In a break-the-feed kind of Instagram post, designer Sharon Khazzam showed her love of Paraíba tourmalines. The classically trained designer, who painstakingly draws each of her jewels, created a whimsical rendering of herself diving into a photograph of one of her rings set with a large pear-shape Paraíba tourmaline (above right). The designer who also happens to be a triathlete followed the post with the concept in reverse. It had a shrunken down photograph of Sharon diving into her drawing of the same Paraíba tourmaline ring (above left). “I wanted to express the way I feel when I look at Paraíbas” explains Sharon. “I dive into the color.”
A modern gem phenomenon, Paraíba tourmalines were discovered in 1989 in a northeastern state of Brazil named Paraíba. The gem comes in a range of colors from greenish blues to violet hues depending on the amount of copper or manganese in the stone. The most coveted blue is often compared to the color of Windex. In simple gemological terms the electric neon effect is the result of how light hits the inclusions. Some Paraíbas have so much copper, the almost pure metal inclusions are highlighted on the interior, resulting in a high voltage glow. “It’s the most delicious stone,” says Sharon. “The color plus brilliance equals fabulous.”
Sharon, who debuted her collection at Barneys in 2001, is known for her jewels with a kaleidoscopic mix of gems. A close look at the inventory of stones in her designs often reveals little Paraíbas. The designer has also made the gem the center stone of showpieces.
The Paraíba Cube Ring is one of Sharon’s most jaw dropping jewels. “The gem cutters thought the stone was too perfect to facet,” explains Sharon. “Because it’s such a delicate stone, I wrapped it in diamonds and white gold. I wanted to at once show it and protect it with elegant armor.” Sharon highlighted the glamorous encasement with blue sapphires and tsavorites that extend down and wrap around the band of the ring.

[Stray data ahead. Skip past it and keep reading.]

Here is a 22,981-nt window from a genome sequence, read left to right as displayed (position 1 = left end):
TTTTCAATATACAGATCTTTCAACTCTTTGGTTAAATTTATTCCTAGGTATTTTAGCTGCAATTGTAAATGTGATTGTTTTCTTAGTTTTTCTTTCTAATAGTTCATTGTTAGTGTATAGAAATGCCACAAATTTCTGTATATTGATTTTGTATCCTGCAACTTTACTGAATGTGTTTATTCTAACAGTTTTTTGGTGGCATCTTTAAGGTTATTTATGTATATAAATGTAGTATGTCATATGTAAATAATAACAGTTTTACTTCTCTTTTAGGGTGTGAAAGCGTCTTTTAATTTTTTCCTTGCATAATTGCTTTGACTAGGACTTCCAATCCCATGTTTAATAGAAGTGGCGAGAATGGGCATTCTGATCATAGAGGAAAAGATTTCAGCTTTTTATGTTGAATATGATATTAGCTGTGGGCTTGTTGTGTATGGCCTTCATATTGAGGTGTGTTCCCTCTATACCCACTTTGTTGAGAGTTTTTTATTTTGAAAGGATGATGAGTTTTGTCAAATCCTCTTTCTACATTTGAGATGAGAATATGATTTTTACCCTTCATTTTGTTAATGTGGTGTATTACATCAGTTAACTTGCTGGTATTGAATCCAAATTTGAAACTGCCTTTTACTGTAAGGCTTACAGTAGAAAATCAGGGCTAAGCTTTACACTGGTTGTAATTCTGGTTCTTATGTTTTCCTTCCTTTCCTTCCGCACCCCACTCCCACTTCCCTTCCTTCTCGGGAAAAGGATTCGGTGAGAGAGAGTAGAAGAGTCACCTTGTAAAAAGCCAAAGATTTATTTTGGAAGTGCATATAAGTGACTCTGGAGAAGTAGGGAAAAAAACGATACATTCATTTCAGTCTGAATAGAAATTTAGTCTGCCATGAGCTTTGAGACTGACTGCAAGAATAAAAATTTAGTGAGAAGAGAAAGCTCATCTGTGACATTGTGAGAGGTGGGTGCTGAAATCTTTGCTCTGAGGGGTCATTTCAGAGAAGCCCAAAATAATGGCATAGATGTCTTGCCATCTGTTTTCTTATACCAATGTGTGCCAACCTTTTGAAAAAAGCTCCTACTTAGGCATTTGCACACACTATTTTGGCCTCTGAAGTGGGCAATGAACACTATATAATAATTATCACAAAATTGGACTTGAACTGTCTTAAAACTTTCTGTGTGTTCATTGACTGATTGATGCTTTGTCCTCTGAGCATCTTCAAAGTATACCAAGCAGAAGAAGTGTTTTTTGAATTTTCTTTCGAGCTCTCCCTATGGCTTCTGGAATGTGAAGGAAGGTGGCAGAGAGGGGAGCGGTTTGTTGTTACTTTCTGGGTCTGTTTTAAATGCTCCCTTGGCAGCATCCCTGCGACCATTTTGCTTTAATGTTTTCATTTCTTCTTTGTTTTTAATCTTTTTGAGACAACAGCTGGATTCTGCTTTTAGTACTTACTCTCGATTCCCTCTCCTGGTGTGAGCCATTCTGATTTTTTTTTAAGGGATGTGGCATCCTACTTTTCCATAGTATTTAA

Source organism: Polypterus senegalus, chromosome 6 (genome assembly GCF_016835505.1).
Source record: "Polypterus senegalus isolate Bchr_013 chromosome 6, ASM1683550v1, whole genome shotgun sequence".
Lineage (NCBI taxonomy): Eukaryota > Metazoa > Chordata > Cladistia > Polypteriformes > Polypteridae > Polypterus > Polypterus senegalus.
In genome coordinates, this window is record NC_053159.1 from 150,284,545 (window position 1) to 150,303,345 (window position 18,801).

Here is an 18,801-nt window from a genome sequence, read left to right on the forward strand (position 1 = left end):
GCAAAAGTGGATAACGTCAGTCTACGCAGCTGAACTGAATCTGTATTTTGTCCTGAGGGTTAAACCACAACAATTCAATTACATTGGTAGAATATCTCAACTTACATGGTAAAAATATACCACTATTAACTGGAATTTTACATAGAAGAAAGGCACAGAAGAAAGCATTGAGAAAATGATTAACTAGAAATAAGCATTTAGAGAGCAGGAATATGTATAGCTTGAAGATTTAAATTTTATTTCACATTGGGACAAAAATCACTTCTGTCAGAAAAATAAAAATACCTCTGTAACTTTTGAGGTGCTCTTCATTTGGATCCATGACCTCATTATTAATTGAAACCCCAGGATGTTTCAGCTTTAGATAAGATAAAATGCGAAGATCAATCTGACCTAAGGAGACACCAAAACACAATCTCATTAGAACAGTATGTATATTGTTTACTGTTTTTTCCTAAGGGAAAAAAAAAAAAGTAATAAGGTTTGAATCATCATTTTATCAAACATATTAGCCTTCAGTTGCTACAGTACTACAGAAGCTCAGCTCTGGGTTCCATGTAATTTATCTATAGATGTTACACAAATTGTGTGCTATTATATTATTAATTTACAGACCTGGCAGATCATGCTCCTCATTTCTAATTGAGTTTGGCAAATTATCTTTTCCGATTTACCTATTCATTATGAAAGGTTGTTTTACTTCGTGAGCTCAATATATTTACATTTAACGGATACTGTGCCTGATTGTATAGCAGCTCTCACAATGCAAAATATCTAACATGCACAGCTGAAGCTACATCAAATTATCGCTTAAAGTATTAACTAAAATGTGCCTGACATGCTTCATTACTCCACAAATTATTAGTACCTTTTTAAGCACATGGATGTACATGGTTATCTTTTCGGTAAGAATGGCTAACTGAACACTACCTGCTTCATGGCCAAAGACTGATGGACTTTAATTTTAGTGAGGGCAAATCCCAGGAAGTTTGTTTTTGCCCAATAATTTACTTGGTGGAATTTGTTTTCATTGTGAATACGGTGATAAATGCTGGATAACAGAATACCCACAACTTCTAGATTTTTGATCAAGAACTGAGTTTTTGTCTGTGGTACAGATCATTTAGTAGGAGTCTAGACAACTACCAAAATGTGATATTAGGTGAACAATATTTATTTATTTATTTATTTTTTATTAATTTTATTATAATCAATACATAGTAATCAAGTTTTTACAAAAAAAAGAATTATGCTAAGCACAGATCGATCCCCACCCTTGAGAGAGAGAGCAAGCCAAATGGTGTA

Sharon’s multicolored Blue Snowflake Veronica Pendant evokes the magic of winter as well as the shimmering turquoise-domed cities and mosaics of the Silk Road. The center Paraíba is surrounded by rays of blue-hued gemstones—apatite, turquoise, aquamarine, topaz—that resemble drops of frozen water falling from the sky.
The Titan necklace is like a modern day Jean Fouquet art deco masterpiece. It features a white gold chain and bold onyx link necklace suspending a small oval Paraíba and half-moon onyx segments crowning the focal point—a large pear-shape Paraíba surrounded by black diamonds.
The majority of the Paraíbas Sharon has worked with over the years came from the mine in Brazil but the gem source is nearly depleted. A few Paraíbas in her collection now come from the mine in Mozambique. The Africa Paraíbas have the same chemical composition as the Brazil stones. While Sharon says the first wave of material she saw from Mozambique was not the color quality she had enjoyed from Brazil as they dug deeper in the mine the output has begun to look closer to the same high quality.
No matter the source, great Paraíba tourmalines command high prices due to their scarcity and growing demand. Prices of the finest stones, between 3 to 5-carats in size, can reach over $10,000 per carat. Sharon estimates the prices have gone up between 15% to 20% in recent years. Yet she continues to use them in her jewels regularly.
“Sharon is someone who takes chances,” says senior style editor at the Robb Report Jill Newman who travels the world to visit the best bespoke jewelry designers. “I know few other designers who would be bold enough to pair something that is as bright as Paraíba with other stones.”
The chic editor took a chance on Sharon when she decided to revamp her traditional engagement ring. Sharon encircled the center white diamond with a mélange of cabochon Paraíbas. “I am always stopped by people who notice it and say, ‘that ring is fabulous,’” says Jill. That kind of recognition is the real life equivalent of breaking an Instagram feed.
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